TAXPAYERS have paid almost £500,000 in legal fees to defend disgraced former bank boss Fred Goodwin in a case which has not even come to court yet.

Law firms representing four former directors of Royal Bank of Scotland have already racked up £400,000 in defence costs over a lawsuit brought by shareholders.

And if the case does reach the courts, the final bill is expected to total tens of millions of pounds.

Mr Goodwin’s legal fees are being paid by the bank – which is 82 per cent owned by the state – despite the fact he receives a £342,500-a-year pension from RBS.

It means public funds are effectively being used to defend bosses who led the bank to the biggest state bail-out in British corporate history.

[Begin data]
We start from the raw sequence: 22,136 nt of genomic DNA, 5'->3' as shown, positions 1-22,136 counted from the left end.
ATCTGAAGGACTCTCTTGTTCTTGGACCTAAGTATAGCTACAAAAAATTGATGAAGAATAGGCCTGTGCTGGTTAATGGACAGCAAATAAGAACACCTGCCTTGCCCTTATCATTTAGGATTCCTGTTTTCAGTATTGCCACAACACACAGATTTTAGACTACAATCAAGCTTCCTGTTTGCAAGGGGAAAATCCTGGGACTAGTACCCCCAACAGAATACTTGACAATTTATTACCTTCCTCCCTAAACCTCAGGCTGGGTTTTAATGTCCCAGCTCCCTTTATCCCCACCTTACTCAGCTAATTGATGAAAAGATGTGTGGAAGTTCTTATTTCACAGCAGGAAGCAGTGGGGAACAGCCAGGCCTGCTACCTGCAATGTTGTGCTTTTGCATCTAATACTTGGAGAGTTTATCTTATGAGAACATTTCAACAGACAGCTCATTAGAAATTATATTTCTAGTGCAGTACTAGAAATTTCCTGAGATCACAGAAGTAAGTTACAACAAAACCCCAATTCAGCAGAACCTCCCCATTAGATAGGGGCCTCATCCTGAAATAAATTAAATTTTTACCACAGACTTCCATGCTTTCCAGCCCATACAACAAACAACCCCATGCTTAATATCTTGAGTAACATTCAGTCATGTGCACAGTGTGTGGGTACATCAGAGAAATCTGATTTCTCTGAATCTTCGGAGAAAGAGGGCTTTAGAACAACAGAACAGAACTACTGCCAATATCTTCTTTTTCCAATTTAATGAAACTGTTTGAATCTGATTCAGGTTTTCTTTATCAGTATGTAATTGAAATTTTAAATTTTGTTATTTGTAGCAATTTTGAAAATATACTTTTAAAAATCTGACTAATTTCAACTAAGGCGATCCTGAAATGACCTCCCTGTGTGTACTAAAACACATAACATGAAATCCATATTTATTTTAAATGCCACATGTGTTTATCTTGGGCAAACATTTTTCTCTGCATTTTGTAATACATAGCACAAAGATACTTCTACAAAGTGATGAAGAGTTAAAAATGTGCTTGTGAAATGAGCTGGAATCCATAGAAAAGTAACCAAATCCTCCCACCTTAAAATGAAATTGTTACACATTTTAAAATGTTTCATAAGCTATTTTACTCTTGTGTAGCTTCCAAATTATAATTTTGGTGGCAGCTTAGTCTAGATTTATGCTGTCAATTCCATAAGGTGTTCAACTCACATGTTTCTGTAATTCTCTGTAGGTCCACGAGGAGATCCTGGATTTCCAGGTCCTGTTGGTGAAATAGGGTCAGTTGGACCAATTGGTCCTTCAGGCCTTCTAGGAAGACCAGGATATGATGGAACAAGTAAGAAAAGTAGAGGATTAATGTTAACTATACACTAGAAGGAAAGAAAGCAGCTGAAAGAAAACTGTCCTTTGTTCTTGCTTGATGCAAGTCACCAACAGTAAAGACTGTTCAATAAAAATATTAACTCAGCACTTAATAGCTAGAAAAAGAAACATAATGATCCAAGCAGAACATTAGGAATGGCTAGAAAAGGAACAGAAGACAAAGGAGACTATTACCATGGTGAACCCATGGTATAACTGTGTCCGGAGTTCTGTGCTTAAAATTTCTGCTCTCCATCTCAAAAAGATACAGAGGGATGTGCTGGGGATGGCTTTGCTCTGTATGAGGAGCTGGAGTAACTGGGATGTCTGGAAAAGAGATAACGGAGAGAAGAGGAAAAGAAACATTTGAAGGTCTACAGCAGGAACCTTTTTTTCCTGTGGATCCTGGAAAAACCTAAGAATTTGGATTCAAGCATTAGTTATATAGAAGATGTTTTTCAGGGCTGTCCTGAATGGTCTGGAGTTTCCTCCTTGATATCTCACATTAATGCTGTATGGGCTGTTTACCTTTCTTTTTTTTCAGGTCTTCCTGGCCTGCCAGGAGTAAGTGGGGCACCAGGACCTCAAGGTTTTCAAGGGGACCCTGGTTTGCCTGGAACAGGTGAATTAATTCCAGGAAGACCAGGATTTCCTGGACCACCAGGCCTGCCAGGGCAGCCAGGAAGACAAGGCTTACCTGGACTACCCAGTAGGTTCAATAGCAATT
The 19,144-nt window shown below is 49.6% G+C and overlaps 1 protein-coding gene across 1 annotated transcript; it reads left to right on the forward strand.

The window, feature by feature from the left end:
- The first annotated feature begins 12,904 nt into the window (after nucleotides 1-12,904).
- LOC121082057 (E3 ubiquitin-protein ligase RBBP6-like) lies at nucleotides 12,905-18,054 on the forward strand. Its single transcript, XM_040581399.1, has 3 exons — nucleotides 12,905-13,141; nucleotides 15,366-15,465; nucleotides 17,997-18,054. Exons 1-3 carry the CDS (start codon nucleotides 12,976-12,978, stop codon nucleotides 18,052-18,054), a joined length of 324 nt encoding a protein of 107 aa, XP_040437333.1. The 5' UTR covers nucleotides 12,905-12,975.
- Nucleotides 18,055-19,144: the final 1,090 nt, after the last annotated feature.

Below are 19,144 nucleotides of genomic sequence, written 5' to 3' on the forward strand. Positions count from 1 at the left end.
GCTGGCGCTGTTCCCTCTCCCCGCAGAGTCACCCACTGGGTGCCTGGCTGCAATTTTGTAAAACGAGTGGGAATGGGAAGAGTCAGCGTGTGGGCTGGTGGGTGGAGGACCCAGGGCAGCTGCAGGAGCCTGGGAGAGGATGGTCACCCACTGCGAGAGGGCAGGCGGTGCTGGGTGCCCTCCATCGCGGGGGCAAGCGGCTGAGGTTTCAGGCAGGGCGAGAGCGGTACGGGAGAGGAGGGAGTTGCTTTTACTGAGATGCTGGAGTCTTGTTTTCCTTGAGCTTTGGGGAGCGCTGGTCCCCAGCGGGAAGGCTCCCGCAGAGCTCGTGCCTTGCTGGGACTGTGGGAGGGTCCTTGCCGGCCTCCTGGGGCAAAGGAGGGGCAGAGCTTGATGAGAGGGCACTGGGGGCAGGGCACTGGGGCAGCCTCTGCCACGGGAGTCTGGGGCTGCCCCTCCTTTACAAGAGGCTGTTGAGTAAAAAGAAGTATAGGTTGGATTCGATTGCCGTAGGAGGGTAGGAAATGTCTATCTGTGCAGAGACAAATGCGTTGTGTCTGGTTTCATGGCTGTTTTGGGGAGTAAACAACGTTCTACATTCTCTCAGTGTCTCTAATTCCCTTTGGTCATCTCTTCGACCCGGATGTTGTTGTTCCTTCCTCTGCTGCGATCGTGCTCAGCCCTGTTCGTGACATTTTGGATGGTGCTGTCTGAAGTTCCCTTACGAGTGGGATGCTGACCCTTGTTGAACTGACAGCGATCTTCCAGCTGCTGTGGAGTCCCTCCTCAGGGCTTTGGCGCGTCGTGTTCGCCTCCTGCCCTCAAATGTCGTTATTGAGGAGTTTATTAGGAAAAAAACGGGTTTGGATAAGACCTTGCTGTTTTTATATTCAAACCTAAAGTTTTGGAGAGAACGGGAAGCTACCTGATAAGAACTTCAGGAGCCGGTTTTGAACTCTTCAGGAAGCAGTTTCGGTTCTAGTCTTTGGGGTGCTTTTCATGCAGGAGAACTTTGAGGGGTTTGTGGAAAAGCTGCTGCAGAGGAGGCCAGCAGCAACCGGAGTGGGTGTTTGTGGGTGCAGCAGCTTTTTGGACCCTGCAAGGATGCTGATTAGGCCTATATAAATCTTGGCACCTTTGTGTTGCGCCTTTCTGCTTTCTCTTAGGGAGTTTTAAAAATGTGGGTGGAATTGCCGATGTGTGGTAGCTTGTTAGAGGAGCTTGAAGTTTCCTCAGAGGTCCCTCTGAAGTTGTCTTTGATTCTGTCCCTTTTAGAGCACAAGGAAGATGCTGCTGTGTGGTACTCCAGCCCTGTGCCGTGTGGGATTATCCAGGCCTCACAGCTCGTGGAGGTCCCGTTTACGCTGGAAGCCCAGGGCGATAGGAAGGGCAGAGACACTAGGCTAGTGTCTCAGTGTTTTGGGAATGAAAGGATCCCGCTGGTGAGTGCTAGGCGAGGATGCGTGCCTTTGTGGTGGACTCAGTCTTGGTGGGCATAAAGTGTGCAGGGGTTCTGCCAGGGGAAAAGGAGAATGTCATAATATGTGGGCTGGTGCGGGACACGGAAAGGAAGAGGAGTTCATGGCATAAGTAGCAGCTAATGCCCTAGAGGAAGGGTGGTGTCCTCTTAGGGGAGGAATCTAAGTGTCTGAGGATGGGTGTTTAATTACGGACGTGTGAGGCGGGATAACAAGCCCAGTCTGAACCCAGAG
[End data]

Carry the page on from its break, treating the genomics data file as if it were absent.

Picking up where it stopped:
The scale of the costs have provoked fury. Labour MP John Mann said: “This is a disgrace. It’s a staggering amount of money and will only climb higher.

“It shouldn’t be happening, especially when the taxpayer owns the bank.”

Banking experts have said it is impossible to estimate how much the eventual cost of the case might be. But RBS has previously said it could total a massive £42 million. The lawsuit is being brought by the RBS Shareholder Action Group over RBS’s appeal to investors in 2008 to spend £12 billion on buying new shares to help the bank fund new deals.

Leading City law firm Herbert Smith is representing RBS and the former directors, but other firms are also understood to have been drafted in.

There are four separate cases being pursued against RBS, but they are expected to be wrapped into one hearing which is due to start next year.

Mr Goodwin, who was RBS chief executive from 2001 until 2009, was stripped of his knighthood in 2012.

The others named in the lawsuit are former chairman Sir Tom McKillop, ex-finance chief Guy Whittaker and former investment banking boss Johnny Cameron.

An RBS spokesman said: “We believe we have strong defences to the claims that are being brought against the bank.”